Delfin Midstream Inc. has reached a tentative deal to supply 1 million metric tons/year (mmty) of LNG from its proposed floating offshore production facility in the Gulf of Mexico to UK utility Centrica plc as Europe continues efforts to secure more energy. 


The non-binding heads-of-agreement covers liquefied natural gas deliveries on a free-on-board basis for a 15-year period. It follows a sales and purchase agreement Delfin announced last month with trading house Vitol Inc. to supply 0.5 mmty from the project. Vitol would also take an equity stake in the company under that deal.

Delfin CEO Dudley Poston said “market demand for long-term LNG continues to be strong and buying activity from Europe and other geographies has accelerated over the past few months.” The Delfin floating LNG (FLNG) project would consist of four vessels offshore Louisiana. With a nameplate capacity of 3.5 mmty each, management has said it can sanction the vessels individually.

The company is still targeting a final investment decisionon the first vessel by the end of this year, which would put operations on track to start in 2026. If built, Delfin would be the first FLNG export terminal in the United States. 

Diversifying Supplies

Centrica valued the deal at $8.5 billion. The company provides natural gas and electricity to 10 million households in the UK and Ireland. While the UK doesn’t rely heavily on Russian gas supplies, it has been working to solidify its energy supplies as Europe makes a broader pivot away from the pariah state following its February invasion of Ukraine. 

“Additional U.S. gas export capacity will help increase UK, European and global energy security, reflecting the increasing importance of LNG in the global gas supply chain,” said Centrica CEO Chris O’Shea.

Centrica also signed a deal with Equinor SA in June to boost gas supplies it receives from Norway under an existing bilateral contract.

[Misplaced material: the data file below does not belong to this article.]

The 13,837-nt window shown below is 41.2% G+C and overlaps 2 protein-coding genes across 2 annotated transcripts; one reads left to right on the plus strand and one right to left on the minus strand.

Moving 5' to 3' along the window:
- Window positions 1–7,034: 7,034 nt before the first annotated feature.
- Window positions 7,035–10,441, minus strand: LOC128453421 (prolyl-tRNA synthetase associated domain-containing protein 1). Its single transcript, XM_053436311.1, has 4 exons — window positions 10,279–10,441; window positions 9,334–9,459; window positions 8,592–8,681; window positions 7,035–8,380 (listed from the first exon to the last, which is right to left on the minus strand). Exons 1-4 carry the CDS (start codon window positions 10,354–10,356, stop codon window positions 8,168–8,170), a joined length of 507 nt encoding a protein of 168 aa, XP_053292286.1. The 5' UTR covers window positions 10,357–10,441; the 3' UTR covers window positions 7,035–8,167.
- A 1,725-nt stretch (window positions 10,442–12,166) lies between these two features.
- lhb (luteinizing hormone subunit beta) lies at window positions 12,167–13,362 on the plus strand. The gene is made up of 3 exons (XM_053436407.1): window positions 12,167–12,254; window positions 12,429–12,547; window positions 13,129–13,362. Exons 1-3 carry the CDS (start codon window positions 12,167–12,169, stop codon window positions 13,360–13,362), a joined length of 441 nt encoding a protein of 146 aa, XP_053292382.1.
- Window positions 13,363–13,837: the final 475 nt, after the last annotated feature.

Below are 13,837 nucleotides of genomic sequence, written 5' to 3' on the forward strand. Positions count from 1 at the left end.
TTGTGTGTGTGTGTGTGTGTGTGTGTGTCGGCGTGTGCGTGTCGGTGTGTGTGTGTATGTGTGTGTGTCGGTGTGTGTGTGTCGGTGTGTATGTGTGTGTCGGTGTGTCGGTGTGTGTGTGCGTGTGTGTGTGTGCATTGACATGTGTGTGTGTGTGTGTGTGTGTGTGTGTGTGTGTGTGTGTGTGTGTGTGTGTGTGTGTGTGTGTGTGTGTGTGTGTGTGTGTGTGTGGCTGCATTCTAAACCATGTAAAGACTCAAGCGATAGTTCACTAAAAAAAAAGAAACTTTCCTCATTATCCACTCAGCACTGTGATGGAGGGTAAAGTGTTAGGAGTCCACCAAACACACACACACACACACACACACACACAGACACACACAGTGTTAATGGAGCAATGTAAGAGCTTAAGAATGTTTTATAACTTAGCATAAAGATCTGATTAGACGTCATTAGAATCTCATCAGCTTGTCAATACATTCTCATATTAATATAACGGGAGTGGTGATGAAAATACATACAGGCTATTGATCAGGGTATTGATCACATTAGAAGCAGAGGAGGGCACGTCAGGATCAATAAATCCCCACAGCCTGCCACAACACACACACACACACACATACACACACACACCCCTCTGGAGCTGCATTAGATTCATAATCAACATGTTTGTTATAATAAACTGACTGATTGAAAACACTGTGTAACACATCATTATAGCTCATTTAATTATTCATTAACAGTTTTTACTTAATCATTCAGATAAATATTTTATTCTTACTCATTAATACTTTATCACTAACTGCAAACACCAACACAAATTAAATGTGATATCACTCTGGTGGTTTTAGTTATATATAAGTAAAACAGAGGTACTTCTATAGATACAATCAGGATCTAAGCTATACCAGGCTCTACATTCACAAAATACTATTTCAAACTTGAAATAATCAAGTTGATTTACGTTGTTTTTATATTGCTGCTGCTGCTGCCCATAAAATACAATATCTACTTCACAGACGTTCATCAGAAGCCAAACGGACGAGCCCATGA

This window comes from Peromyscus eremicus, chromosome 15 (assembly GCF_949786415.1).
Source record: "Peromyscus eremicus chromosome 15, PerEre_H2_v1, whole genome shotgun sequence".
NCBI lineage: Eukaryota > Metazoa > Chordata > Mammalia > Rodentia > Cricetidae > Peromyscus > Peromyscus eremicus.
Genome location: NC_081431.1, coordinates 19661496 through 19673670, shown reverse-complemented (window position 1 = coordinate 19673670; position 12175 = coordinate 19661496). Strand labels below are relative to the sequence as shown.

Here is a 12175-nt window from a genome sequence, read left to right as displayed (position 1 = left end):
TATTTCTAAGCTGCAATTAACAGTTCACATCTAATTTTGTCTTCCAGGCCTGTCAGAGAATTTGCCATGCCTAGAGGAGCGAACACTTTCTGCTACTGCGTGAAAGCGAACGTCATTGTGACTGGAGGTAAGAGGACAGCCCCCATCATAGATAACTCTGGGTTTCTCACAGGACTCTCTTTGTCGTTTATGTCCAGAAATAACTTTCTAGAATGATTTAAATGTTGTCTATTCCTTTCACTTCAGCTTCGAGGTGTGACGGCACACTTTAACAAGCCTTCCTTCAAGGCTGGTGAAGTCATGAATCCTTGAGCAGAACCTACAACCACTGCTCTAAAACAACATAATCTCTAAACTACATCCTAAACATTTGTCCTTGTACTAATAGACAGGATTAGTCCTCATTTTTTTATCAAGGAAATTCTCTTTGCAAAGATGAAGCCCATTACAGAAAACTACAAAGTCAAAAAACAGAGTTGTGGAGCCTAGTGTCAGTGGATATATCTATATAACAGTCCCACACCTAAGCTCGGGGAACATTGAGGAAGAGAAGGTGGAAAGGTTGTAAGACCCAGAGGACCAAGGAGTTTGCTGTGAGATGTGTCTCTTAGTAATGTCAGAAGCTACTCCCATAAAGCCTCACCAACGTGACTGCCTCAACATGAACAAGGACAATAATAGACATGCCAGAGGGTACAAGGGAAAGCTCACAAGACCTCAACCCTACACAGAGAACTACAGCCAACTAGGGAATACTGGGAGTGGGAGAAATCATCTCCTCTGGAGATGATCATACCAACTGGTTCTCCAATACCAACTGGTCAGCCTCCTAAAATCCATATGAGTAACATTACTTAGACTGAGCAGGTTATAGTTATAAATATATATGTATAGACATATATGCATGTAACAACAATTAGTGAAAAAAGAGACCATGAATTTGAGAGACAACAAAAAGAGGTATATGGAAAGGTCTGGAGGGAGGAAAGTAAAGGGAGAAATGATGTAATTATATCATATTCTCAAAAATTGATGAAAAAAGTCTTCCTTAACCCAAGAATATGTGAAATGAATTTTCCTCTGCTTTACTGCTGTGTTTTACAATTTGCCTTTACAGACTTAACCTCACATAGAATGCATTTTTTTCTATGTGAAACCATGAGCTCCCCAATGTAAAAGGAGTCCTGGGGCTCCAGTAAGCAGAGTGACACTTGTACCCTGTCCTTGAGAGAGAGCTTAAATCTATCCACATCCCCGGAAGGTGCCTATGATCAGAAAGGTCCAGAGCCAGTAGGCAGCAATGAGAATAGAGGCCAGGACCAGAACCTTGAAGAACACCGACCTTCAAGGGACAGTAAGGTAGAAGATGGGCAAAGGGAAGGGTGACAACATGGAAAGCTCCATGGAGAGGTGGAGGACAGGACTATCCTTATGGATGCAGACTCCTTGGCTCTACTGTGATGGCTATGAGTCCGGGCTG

“From renewables to nuclear, we have ambitious plans for greater energy independence, but we are also realistic about our energy needs now and in the years ahead,” said the UK’s Kwasi Kwarteng, secretary of state for business and energy. “That means we need to secure more diverse and reliable sources of natural gas from friends, allies and strategic partners.”

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The Delfin project has been in the works for years, but it was slowed down by the regulatory process, a downturn in the global gas market and the Covid-19 pandemic. 

The company has capitalized on a shift among global buyers looking to insulate themselves from supply shortages and high spot prices. So far this year, U.S. LNG producers have signed more than 20 long-term agreements to supply over 29 mmty of LNG.

Most of those deals were signed by Asian buyers, portfolio players and trading houses. If finalized, Centrica would become the second European utility to secure long-term LNG supplies this year. France’s Engie SA agreed in May to purchase 1.75 mmty from NextDecade Corp.’s proposed Rio Grande LNG project in South Texas.

Delfin is also in the early stages of developing the Avocet FLNG project, which would add additional vessels in the area of its current project offshore Louisiana.